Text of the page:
Most of us barely recognize this country anymore. So many on Twitter spend their days chasing outrage after outrage, like what Kanye said or what Maggie Haberman tweeted or how Kendall Jenner wore her hair one day. It all seems to be handled with the same amount of outrage as things like families being separated at the border or the EPA reversing all of their Obama-era regulations to protect the environment.
There are big things and there are not so big things. Part of why it’s hard to really see how much things have changed under Trump is that we are all caught up in this whirlwind if we spend any time on Twitter or Facebook. But what Roseanne tweeted went beyond the usual and into much deeper and darker territory in the mainstream than we’ve seen since 2016. Remember, Trump used Roseanne’s sudden and unexpected popularity as proof — and the media were happy to play along — that this was the “real” America, rising up from beneath the fascist, oppressive left. Yes, both Roseanne and Trump sucked on the same teat of self-pitying white identity politics.
ABC canceled one of its most popular new shows not because a “bunch of snowflakes” lost their shit on Twitter, but because it was the right thing to do, because we can’t tolerate a blurred line on racism for even one joke. We know the right wing memes we’ve seen smearing Obama by comparing him to a chimp or calling Michelle Obama a “monkey” or whatever ignorant blatherings the zombie army of numb nuts cares to throw out: we know these things exist. Hillary Clinton called them a “basket of deplorables,” which at the time was criticized by so many for being alienating. But in fact, what she said was true: a percentage of Trump’s supporters are deplorable.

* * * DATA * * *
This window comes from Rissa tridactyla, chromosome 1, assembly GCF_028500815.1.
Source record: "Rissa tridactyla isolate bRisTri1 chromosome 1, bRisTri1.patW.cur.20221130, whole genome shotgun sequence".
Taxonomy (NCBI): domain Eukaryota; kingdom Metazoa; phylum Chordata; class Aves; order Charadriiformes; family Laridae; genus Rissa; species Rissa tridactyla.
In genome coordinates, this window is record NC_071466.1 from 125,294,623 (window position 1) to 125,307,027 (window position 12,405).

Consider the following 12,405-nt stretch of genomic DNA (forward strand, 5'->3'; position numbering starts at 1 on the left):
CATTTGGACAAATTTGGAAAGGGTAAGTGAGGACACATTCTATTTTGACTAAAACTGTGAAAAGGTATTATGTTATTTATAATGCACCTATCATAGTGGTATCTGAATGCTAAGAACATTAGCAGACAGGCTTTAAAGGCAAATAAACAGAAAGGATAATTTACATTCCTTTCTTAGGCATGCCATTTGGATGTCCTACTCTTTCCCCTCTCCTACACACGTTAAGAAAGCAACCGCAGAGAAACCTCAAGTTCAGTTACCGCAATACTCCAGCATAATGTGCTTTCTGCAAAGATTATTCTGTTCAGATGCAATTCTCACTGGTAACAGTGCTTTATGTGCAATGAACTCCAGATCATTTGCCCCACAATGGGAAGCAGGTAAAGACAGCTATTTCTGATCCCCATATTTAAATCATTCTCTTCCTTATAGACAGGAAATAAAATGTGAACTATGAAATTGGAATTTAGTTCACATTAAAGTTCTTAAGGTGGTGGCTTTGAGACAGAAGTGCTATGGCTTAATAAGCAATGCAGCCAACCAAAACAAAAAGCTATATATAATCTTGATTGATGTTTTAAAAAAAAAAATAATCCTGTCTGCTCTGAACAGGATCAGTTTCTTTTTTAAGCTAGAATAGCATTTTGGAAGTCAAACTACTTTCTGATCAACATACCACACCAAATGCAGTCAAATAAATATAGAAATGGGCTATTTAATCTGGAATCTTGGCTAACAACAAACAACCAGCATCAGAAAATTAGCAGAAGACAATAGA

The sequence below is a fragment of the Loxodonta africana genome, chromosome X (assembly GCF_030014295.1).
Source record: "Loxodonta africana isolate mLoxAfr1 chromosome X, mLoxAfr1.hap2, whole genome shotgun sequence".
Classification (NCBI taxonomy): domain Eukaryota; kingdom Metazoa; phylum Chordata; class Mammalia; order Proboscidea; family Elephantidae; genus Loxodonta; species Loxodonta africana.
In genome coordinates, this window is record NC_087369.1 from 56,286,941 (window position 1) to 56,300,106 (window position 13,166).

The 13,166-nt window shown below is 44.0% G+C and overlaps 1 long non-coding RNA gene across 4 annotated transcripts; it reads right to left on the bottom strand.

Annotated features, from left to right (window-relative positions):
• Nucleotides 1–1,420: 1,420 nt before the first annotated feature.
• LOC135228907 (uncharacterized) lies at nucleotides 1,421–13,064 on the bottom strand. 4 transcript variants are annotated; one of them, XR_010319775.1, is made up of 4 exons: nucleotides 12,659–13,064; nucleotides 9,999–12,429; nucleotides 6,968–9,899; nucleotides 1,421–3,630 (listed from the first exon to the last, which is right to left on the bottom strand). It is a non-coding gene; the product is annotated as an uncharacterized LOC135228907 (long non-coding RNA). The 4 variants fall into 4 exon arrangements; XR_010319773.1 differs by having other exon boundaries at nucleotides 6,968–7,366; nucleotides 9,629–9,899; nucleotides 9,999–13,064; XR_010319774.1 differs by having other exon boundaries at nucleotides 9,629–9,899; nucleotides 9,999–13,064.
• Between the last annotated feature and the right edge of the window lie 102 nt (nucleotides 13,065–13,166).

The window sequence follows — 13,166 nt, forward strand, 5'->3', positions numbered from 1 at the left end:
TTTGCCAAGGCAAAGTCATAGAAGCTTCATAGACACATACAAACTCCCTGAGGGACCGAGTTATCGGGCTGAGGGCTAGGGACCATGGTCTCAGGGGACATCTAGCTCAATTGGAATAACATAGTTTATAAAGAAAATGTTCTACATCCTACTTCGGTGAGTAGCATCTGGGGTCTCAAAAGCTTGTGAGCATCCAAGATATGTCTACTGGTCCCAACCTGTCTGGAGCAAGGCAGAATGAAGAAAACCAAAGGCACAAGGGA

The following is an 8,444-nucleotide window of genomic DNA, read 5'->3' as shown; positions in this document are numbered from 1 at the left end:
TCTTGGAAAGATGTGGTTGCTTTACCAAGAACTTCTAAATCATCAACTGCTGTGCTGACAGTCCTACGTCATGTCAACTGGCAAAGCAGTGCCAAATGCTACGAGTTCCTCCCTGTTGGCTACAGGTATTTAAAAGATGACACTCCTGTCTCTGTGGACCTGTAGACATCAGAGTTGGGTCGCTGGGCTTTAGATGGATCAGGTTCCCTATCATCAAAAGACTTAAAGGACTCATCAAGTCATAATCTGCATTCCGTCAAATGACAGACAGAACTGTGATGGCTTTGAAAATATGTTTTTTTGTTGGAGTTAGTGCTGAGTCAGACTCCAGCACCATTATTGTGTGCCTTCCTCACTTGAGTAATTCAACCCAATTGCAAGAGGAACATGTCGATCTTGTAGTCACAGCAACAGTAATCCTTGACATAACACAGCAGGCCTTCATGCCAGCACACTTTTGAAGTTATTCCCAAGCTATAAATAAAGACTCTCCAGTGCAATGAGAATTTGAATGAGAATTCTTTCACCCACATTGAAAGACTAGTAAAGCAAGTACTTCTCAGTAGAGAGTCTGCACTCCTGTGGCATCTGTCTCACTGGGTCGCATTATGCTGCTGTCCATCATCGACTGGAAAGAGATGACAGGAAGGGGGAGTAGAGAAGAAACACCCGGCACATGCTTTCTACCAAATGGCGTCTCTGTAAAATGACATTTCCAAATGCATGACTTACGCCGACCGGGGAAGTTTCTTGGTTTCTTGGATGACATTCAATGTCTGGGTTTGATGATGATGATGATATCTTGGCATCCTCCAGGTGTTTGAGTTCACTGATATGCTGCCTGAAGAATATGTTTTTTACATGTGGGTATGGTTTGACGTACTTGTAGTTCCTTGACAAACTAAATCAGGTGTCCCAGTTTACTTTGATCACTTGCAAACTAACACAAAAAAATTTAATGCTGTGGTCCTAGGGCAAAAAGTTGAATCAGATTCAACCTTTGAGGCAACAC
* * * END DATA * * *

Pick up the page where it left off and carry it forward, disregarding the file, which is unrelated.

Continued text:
Roseanne’s tweet, which described Hillary and Obama’s former advisor Valerie Jarrett’s appearance “as if the Muslim brotherhood and Planet of the Apes had a child,” was casually spit out into the mainstream, so much so that she didn’t even seem to realize at the time that anyone would have a problem with it. While it’s true that many of us were “outraged” on Twitter over it and prepared to go to war with ABC, no doubt the reason the network canceled the show was because that was a clear line that had to be drawn. It wasn’t just your typical damage control, not in their statements, not in their actions. They had the option to walk it back, keep the show, keep their high ratings. But they chose to draw the line, and that matters. Many will say ABC had already made a deal with the devil by even getting into business with Roseanne in the first place, knowing full well that she has said terrible things for years on Twitter. And that might be true. But it is counter-productive to not recognize and applaud them for doing the right thing now.
The idea that the massive audience for Roseanne was the “real America” frightened many of us. I personally refused to watch a single episode of her show because I feared the coming wave of that kind of America. It is surprising and relieving to see one of the major networks take a stand and draw a clear line on the racist ramblings of Roseanne Barr, who, by the way, blocked me on Twitter long ago.